Language is about intuition, and about tapping into other people's intuition. It cannot all be captured in algorithms and computer codes.

If you still want to be a translator in three or five years, best of luck!



[Edited at 2015-07-09 09:49 GMT]


 

Merab Dekano  Identity Verified
Spain
Member (2014)
English to Spanish
+ ...
24-25 years from now... Jul 9, 2015

The “Machine” needs to go to school and that’s 10-12 years, depending on the country it was assembled in.

Then it has to choose translation studies at a university. That’s about 4-5 years, depending on the assembly country.

To stay competitive, it will need to go for a subject matter degree, say, law studies. Another 5 years.

Well, now it needs a postgraduate degree in translation. 2 years it is.

Then it will have to do ProZ mentorship programme. Another year will pass.

In total it’s 24-25 years from now. 25 years that we can keep our jobs. Most of us will be retired by that time.

Folks, we're safe.


 

Jennifer Forbes  Identity Verified
Local time: 21:00
Member (2006)
French to English
+ ...
Inexhaustible power supply Jul 9, 2015

All this theorising about "technology" taking over the world (and translation in particular) presupposes the constant availability of an inexhaustible supply of electricity.
The way the world is going, with its relentlessly rising population and steadily declining sources of energy, it looks likely that we'll be facing increasingly frequent power cuts (outages) and shortages of all kinds, so perhaps "technology" isn't such a threat as we think and isn't what we should be fearing.
There were translators and interpreters all over the world long before electricity was the answer to everything. Get out the candles and quill pens. Start manufacturing your own ink.


 

Phil Hand  Identity Verified
China
Local time: 04:00
Chinese to English
When translators go, we all go Jul 9, 2015

It's simple. Computers can process words, but that's not what translators do. Translators read a text, see what it means, then write it in another language. In order to do that job, a computer will have to know what a text means.

It will happen, but on the day that a computer knows what a piece of text means, it's not just us that's out of a job. It's pretty much everyone. I look forward to the day!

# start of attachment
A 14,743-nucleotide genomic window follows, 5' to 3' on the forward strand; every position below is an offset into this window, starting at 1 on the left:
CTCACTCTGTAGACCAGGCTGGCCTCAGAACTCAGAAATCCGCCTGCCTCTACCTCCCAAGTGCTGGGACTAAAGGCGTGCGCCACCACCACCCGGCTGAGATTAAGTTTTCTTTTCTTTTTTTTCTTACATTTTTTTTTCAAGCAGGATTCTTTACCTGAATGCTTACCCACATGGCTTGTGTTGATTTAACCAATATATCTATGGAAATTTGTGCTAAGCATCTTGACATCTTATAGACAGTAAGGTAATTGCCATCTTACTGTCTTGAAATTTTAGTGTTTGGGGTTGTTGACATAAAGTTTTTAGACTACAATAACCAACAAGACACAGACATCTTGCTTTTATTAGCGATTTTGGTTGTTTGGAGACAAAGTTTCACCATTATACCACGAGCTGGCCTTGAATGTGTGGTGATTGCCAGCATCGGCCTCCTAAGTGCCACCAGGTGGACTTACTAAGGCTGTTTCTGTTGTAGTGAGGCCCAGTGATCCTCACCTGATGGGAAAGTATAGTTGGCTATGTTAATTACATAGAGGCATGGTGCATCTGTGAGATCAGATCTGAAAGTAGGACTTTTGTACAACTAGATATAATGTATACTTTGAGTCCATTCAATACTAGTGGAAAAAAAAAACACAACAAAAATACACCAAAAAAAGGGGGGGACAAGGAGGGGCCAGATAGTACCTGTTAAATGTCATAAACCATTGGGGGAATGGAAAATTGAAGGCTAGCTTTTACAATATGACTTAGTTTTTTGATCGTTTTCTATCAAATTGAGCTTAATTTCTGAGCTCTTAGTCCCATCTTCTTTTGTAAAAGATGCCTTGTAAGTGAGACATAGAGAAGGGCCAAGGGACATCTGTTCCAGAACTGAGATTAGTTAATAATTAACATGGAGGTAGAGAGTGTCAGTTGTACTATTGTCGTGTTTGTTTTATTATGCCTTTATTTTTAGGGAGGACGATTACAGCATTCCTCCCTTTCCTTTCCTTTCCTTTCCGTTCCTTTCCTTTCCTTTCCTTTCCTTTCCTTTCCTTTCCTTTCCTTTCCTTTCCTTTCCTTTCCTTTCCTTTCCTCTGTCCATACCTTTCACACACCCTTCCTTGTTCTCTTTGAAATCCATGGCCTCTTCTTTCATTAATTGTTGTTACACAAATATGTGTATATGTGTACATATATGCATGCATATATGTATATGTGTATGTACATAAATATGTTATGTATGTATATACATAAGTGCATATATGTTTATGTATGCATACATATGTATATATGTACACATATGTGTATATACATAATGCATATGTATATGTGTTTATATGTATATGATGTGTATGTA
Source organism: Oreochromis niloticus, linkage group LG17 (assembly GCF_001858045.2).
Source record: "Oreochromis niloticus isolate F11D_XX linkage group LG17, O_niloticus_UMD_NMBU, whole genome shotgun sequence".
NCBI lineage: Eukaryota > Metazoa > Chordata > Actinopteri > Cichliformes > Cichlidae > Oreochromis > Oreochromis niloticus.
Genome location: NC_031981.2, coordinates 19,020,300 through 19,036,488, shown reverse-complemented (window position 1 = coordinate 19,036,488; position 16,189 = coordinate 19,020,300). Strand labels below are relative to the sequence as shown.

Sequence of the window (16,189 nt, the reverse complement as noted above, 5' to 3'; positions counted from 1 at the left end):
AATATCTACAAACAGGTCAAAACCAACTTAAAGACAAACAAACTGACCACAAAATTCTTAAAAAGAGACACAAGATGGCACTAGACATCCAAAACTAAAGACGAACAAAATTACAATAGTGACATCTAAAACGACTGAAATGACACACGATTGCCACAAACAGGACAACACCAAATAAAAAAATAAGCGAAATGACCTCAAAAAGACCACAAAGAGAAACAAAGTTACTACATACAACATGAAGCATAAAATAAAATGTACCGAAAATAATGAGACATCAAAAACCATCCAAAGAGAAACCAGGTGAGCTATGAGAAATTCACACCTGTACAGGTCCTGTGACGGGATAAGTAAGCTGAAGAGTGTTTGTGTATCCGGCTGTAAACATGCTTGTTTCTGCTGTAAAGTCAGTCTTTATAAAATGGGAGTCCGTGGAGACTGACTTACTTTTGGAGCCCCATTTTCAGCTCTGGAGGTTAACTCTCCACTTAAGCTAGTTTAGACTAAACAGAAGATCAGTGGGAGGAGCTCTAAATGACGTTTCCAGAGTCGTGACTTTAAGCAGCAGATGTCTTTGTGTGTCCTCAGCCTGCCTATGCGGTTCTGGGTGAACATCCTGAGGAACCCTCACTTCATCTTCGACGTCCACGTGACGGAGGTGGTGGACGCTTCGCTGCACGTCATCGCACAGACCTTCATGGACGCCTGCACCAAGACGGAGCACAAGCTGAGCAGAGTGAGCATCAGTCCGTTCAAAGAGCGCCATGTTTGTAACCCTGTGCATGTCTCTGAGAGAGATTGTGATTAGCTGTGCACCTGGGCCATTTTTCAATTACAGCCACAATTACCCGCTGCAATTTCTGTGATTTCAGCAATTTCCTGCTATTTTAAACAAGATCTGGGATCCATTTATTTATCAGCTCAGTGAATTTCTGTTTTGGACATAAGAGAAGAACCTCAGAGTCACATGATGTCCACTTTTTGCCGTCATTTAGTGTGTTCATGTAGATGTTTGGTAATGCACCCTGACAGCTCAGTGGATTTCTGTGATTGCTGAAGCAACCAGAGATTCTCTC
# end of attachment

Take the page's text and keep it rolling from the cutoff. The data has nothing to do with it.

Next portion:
John Fossey  Identity Verified
Canada
Local time: 14:00
Member (2008)
French to English
Greater demand for higher skilled translators Jul 9, 2015

Looking at how other technologies have developed, I believe there will be an increased demand for translators with higher skills. Technology will increase productivity and do some of the less important work (such as translating the constant on-line chatter of forums and social media), but there will be more work for human translators in more specialized fields. The demand for dual-skilled translators, those who have another specialism such as engineers, lawyers, doctors, etc., will become ever greater.

[Edited at 2015-07-09 11:29 GMT]


 

LegalTransform  Identity Verified
United States
Local time: 16:00
Member (2002)
Spanish to English
+ ...
What's Lost (And Found) In Machine Translation Jul 9, 2015

This guy makes a lot of sense (I've advanced the video to where he makes a good point). This is the kind of stuff that should be produced by translation organizations and translation portals to help educate the public without all the rhetoric:

https://youtu.be/_Ic_gph-2hU?t=2m2s

[Edited at 2015-07-09 13:24 GMT]


 

Merab Dekano  Identity Verified
Spain
Member (2014)
English to Spanish
+ ...
Well said Jul 9, 2015

Jeff Whittaker wrote:

This guy makes a lot of sense (I've advanced the video to where he makes a good point). This is the kind of stuff that should be produced by translation organizations and translation portals to help educate the public without all the rhetoric:

https://youtu.be/_Ic_gph-2hU?t=2m2s

[Edited at 2015-07-09 13:24 GMT]


Well said: “language is a human behaviour. Machines simply simulate it”.

If you make an exact replica of Pavarotti’s vocal apparatus and pump air through it, I guess the end result will not be great operatic performance dramatically and even vocally speaking. Perhaps because Pavarotti did something he was not really conscious of. Perhaps he just “imagined” things or “felt” them, something that poor machines cannot attain.


 

LegalTransform  Identity Verified
United States
Local time: 16:00
Member (2002)
Spanish to English
+ ...
Except that he didn't consider human greed... Jul 9, 2015

...and the willingness of some to deceive in order to earn money.

Merab Dekano wrote:

Well said: “language is a human behaviour. Machines simply simulate it”.




[Edited at 2015-07-09 14:23 GMT]


 

George Hopkins
Local time: 22:00
Swedish to English
No Jul 9, 2015

Translators will not be replaced by technology, but they will gradually become fewer as prices continue to fall and finally they will become extinct.
The result will be a sort of modern 'Tower of Babel'.
Early signs are apparent in some 'translated' instruction manuals.